• Be aware. It’s key to strive for greater organisational sensitivity around the issues of privacy and the asymmetry in control over personal data. Responsible organisations would also do well to listen to consumers, at scale and with empathy, and question their own hard-held beliefs. 
  • Be transparent. Savvy organisations are already working to improve AI data-capture experiences, giving consumers the possibility to opt into specific data-collection processes and to ask for greater clarity on how these data are used. Organisations can limit consumer exploitation by playing an active role in educating their customers about the costs and benefits entailed in AI data-capture experiences. 

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 2. Classification

Anyone with a Netflix or Amazon account will routinely receive recommendations about which films to watch or products to buy. To produce these ultra-customized recommendations, AI uses individual and contextual data to classify individuals into specific consumer types. But the danger here is that classification walks a very thin line between a customer feeling understood or misunderstood. Consumers’ perception of being classified can reduce the value of recommendations that are supposed to be highly personal. Classification can also lump users together in ways that are incorrect and/or discriminatory. When algorithms work too well to classify consumers on the basis of certain traits or features, the fallout can be catastrophic. Apple discovered this to their cost when skewed algorithms started systematically failing to offer Apple Card credit to women. 

So what can managers do?

  • Be rigorous. Organisations should not assume that their own algorithms and processes are bias-free and they should not wait to be told. No matter what’s going on at the policy or legislative level, organisations need to be proactive by collaborating with tech experts, computer scientists, sociologists and psychologists to audit algorithms and root biases out.
  • Be different. Organisations can reboot the classification experience by bursting the bubble and avoiding recommendations that are exclusively based on past choices, which might not reflect present or future predilections and may not provide consumers with optimal variety.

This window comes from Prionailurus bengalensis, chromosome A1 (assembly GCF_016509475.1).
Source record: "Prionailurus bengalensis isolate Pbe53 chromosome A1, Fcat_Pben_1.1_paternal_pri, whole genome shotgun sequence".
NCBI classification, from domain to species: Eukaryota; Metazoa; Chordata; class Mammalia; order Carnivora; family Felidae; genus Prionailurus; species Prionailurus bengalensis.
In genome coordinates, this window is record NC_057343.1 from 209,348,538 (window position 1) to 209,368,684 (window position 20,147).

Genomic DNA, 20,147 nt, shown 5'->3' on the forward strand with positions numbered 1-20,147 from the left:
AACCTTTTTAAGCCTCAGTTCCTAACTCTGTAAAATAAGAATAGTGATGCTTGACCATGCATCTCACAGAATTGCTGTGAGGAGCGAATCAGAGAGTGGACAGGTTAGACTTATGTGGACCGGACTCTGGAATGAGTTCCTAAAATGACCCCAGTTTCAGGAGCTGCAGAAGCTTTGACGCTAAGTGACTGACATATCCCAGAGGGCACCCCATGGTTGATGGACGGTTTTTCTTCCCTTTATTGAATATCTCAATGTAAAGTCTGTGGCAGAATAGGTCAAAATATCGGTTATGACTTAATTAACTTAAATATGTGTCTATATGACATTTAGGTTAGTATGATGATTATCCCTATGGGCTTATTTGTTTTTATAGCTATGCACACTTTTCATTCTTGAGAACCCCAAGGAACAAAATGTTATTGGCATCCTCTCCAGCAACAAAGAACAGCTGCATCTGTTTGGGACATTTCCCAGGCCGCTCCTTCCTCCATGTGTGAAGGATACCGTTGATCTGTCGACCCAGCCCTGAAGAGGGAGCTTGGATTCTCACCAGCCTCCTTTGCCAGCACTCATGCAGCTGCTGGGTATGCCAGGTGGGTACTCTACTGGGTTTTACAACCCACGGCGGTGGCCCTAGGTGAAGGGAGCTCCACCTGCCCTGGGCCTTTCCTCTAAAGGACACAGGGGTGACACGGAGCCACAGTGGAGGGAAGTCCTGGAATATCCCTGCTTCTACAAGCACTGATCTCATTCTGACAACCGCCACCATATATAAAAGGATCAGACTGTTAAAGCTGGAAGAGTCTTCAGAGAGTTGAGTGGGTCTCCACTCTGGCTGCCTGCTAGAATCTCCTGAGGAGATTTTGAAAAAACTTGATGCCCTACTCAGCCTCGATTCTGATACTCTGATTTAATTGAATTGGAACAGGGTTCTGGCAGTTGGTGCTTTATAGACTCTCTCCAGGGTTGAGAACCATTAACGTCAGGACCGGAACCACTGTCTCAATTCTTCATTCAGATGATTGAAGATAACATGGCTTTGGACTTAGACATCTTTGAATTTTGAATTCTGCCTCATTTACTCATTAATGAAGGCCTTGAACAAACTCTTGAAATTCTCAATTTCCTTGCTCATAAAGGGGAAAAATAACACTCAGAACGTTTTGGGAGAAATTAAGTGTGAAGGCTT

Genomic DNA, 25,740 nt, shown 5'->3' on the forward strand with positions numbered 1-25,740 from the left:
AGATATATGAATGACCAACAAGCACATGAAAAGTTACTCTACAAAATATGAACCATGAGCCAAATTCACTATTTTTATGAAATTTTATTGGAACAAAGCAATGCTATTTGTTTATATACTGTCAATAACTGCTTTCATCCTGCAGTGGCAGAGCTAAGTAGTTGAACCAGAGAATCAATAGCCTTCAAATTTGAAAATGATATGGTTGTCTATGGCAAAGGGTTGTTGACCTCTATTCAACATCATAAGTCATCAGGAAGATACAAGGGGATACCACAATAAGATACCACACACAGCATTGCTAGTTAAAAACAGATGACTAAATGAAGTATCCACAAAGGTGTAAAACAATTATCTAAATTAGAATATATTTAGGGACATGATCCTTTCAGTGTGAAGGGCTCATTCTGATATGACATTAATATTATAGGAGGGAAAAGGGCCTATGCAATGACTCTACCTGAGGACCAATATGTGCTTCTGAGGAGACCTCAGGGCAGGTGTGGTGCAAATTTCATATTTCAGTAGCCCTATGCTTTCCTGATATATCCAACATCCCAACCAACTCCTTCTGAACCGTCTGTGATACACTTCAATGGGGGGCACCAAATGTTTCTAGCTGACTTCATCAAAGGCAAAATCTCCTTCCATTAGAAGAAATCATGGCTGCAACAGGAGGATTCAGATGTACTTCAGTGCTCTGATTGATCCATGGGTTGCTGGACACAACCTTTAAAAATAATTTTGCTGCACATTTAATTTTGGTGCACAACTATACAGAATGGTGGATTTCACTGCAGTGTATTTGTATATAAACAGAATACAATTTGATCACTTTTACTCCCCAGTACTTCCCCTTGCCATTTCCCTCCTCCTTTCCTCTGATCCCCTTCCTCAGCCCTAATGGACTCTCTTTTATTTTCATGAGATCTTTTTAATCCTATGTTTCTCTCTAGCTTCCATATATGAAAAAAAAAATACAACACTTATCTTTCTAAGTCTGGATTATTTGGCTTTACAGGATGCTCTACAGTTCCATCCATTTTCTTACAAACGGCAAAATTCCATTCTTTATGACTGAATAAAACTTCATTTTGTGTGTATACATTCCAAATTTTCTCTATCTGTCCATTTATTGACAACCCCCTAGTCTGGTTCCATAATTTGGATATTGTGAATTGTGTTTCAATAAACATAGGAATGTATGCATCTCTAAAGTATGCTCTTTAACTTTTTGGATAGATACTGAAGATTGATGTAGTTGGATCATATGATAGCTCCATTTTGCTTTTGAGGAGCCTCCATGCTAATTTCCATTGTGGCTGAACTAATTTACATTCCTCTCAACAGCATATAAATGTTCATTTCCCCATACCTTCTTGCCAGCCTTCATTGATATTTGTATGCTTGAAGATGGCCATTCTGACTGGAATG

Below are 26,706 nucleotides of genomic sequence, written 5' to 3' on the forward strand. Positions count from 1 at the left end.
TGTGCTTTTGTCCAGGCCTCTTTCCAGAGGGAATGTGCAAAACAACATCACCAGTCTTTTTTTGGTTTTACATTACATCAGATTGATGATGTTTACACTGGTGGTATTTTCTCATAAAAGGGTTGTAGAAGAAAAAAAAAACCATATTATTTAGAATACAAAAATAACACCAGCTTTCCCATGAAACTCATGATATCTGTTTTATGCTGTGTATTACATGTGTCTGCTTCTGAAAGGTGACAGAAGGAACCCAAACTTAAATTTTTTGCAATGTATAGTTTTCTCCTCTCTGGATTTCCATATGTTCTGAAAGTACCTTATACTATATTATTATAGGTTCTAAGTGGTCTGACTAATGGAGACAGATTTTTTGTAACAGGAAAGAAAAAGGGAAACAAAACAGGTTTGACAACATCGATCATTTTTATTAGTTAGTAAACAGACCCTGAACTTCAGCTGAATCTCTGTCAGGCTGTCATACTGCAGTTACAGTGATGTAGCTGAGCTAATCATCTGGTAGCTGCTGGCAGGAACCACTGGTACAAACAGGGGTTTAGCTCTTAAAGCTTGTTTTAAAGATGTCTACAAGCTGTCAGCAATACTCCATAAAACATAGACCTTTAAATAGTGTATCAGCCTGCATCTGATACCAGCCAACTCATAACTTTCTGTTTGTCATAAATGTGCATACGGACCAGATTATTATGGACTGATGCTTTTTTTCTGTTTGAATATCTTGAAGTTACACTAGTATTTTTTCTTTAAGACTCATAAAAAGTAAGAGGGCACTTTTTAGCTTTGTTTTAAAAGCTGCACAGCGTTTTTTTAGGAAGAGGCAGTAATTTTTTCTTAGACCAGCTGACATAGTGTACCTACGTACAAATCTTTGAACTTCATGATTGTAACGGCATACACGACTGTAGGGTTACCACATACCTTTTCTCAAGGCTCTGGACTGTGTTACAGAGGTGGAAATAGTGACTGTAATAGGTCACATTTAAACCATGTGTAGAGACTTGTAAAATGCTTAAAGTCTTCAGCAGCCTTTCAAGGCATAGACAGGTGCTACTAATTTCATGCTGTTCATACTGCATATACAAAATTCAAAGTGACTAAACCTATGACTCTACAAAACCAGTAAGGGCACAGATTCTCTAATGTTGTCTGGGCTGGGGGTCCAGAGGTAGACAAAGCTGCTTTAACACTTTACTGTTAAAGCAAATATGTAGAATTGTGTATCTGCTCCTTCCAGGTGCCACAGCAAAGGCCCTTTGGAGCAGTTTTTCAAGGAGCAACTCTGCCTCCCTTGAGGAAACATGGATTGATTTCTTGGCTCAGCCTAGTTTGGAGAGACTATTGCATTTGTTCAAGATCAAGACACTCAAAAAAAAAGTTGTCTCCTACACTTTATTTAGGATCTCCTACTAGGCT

"Organisations should not assume that their own algorithms and processes are bias-free”

3. Delegation 

Apps such as Alexa, Siri and Google Assistant use AI to perform simple tasks that eat up time – booking a hair appointment, writing out an email, or consulting a map. But delegating even routine tasks can come at a cost to users. Delegation can feel threatening for various reasons. Firstly, individuals like feeling that a positive outcome, however mundane, is a result of their own action, skill, ability or creativity. Secondly, delegating a choice or decision can leave individuals feeling unsatisfied. And lastly, outsourcing a task can lead to actual or perceived loss of control and mastery. Three unfortunate students vacationing in Australia made the headlines when they drove their car into the Pacific Ocean attempting to reach North Stradbroke Island. Photos of the car fully submerged in the ocean were accompanied by interviews in which the students explained that their GPS had “told us we could drive down there.”

So what can managers do?

  • Be human. Certain abilities are conceived as intrinsically human and depend on making nuanced judgments in unstructured environments. Organisations are increasingly collaborating with museums, theatres and universities’ humanities departments to better understand how AI can preserve – rather than subvert – the human values of creativity, collaboration and community.